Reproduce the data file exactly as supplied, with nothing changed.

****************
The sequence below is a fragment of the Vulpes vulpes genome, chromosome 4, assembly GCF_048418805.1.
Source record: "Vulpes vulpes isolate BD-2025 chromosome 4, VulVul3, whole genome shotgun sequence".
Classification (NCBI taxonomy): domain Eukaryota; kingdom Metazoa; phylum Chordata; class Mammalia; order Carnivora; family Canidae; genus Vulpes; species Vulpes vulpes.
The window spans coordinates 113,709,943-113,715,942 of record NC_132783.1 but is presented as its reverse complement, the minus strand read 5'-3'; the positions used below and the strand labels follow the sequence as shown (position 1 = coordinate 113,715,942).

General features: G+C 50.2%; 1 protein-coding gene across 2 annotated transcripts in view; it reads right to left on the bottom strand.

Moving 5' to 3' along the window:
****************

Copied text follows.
The sequence below is a fragment of the Vulpes vulpes genome, chromosome 4, assembly GCF_048418805.1.
Source record: "Vulpes vulpes isolate BD-2025 chromosome 4, VulVul3, whole genome shotgun sequence".
Classification (NCBI taxonomy): domain Eukaryota; kingdom Metazoa; phylum Chordata; class Mammalia; order Carnivora; family Canidae; genus Vulpes; species Vulpes vulpes.
The window spans coordinates 113,709,943-113,715,942 of record NC_132783.1 but is presented as its reverse complement, the minus strand read 5'-3'; the positions used below and the strand labels follow the sequence as shown (position 1 = coordinate 113,715,942).

General features: G+C 50.2%; 1 protein-coding gene across 2 annotated transcripts in view; it reads right to left on the bottom strand.

Moving 5' to 3' along the window: